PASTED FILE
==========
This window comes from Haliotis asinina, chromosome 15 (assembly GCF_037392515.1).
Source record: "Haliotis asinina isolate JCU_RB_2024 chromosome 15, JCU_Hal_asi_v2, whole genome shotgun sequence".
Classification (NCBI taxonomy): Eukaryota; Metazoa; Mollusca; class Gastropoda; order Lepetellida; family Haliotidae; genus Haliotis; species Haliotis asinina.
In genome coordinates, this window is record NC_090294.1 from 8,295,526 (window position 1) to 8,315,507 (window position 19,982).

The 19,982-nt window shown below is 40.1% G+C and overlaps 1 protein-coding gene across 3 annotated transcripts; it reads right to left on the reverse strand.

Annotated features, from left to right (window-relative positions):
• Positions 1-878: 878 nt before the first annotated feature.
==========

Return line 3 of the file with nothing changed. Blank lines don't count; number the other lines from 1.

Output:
Classification (NCBI taxonomy): Eukaryota; Metazoa; Mollusca; class Gastropoda; order Lepetellida; family Haliotidae; genus Haliotis; species Haliotis asinina.